• Heidy L. McCallum Heidy L. McCallum says:

    I made this and loved it. 2020 is the year our family will be broadening our palates.

  • Adrianne Adrianne says:

    Wow this sounds amazing. I haven't tried too much Indonesian dishes and this is a dish I would love to give a go. Thanks for the great recipe!!

  • Tonje Tonje says:

    I love trying something new! It look me a while to find these leaves, but it was worth the wait - what a delicious and comforting stew!

  • Michael S. Chef Michael S. Chef says:

    Hello Anita and thank you so much for this wonderful recipe! Honestly, I’ve never taken the time to review anything, but this deserved an extra minute of my time. My family (even my pickiest eater) loved this recipe! All the flavors blended together to make this delicious! Pinning!

  • Lita Lita says:

    Hi Anita, I made mine with kale because daun singkong is difficult to find here. It was good and you can add ikan teri as well to make them tastier.

  • James James says:

    Yam (=sweet potato) and Cassava are two different things (Ubi and Singkong). The leaves looks also totally different. Commonly cooked in Padang cuisine is actually daun Singkong which are cassava leaves.

    • Anita Anita says:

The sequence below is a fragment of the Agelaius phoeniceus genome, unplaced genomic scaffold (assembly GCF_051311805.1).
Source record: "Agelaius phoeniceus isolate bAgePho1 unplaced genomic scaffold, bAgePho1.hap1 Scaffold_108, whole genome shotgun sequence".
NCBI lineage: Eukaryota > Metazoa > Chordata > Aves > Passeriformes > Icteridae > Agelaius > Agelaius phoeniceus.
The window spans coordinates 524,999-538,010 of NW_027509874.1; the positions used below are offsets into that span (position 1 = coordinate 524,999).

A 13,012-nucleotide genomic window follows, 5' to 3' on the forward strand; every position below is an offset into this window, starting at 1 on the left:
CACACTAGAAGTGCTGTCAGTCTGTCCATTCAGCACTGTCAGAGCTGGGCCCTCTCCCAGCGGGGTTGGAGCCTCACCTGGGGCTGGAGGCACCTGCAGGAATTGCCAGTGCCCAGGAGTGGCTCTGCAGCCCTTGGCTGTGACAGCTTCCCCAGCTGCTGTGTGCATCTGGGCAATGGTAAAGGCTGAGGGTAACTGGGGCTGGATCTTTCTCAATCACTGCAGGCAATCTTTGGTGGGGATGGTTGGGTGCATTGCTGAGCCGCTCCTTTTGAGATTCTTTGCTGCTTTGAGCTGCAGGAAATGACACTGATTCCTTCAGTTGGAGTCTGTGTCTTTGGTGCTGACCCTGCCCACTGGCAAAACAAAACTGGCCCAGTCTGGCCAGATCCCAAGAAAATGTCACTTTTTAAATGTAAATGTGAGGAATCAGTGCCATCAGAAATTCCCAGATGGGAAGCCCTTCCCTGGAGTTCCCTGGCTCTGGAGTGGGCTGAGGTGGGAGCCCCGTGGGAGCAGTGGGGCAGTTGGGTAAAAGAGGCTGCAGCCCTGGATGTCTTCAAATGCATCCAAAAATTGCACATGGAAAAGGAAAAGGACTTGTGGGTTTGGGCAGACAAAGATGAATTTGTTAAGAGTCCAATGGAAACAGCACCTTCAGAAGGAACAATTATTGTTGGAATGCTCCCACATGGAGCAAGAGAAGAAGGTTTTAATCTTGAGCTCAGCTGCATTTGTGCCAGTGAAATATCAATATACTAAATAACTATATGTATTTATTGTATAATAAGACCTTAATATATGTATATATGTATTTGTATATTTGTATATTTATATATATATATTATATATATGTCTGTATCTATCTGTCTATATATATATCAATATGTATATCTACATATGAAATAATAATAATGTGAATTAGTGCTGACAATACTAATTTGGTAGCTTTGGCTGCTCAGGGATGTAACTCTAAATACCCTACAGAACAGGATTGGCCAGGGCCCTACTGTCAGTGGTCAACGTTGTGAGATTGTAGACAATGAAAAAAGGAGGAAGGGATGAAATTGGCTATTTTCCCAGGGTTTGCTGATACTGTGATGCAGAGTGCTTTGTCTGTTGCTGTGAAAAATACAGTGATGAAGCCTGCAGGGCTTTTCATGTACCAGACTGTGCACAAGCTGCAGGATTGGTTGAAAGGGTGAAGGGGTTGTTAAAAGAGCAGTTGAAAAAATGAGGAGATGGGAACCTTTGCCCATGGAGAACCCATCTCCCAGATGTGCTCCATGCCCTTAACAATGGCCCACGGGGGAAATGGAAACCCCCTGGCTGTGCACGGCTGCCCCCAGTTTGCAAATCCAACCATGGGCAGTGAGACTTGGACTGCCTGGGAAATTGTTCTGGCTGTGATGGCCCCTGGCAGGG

Hi James, you are right. For those who want to prepare this dish using fresh ingredients, the best is to get yam leaves from an Asian grocery store. If you are okay with using frozen ingredients, you can head to the freezer aisle and try looking for a packet of cassava leaves. Cassava leaves are usually sold in pounded/crushed form and not intact, so there's that consideration too.

  • Emily Emily says:

    I found that collard greens work very well too! Thank you so much for sharing this recipe.

  • Heidi Heidi says:

    yum! Padang food is my favorite ever. I lived in Bandung for a couple of years and fell in love with this food. Gimme a bungkusan of rendang, daun singkong, telur balado, sayur nangka, sambal hijau, nasi putih, plus another ladle of kuah over the top, and I'm in heaven! Now I live on a Pacific island that has cassava, but nobody eats it or uses spices on any of their food, so my tastebuds are pretty dead. My goal before I hit 40 is to cook all my Padang favorites and chow! lovely recipe and pics, thanks.